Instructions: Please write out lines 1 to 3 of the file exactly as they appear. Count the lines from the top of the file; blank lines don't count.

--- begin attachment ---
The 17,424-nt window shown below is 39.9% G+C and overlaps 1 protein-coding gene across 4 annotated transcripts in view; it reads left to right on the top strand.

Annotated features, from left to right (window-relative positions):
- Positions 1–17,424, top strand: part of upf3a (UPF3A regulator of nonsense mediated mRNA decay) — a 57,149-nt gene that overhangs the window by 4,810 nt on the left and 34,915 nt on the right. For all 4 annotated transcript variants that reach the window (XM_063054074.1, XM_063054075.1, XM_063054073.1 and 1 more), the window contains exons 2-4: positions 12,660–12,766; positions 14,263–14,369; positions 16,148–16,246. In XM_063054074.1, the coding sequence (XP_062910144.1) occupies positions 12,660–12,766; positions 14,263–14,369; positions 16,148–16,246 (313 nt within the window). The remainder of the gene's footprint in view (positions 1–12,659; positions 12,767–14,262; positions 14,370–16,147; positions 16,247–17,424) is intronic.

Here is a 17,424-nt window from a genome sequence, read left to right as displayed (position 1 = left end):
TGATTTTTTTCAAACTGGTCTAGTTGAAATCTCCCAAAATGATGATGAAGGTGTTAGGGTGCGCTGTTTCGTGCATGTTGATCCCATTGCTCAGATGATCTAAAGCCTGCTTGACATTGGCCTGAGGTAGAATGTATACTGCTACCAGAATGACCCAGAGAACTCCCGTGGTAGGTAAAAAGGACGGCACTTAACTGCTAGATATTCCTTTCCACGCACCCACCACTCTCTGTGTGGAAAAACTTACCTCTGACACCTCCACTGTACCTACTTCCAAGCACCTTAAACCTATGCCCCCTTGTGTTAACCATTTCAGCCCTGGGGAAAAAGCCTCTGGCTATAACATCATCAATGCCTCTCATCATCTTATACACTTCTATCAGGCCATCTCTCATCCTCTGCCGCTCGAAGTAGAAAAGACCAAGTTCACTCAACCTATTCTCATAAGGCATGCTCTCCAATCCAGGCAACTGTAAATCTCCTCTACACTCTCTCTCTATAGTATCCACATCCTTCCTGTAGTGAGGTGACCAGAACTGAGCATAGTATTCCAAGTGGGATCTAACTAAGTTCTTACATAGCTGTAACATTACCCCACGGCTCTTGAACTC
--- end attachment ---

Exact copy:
The 17,424-nt window shown below is 39.9% G+C and overlaps 1 protein-coding gene across 4 annotated transcripts in view; it reads left to right on the top strand.

Annotated features, from left to right (window-relative positions):
- Positions 1–17,424, top strand: part of upf3a (UPF3A regulator of nonsense mediated mRNA decay) — a 57,149-nt gene that overhangs the window by 4,810 nt on the left and 34,915 nt on the right. For all 4 annotated transcript variants that reach the window (XM_063054074.1, XM_063054075.1, XM_063054073.1 and 1 more), the window contains exons 2-4: positions 12,660–12,766; positions 14,263–14,369; positions 16,148–16,246. In XM_063054074.1, the coding sequence (XP_062910144.1) occupies positions 12,660–12,766; positions 14,263–14,369; positions 16,148–16,246 (313 nt within the window). The remainder of the gene's footprint in view (positions 1–12,659; positions 12,767–14,262; positions 14,370–16,147; positions 16,247–17,424) is intronic.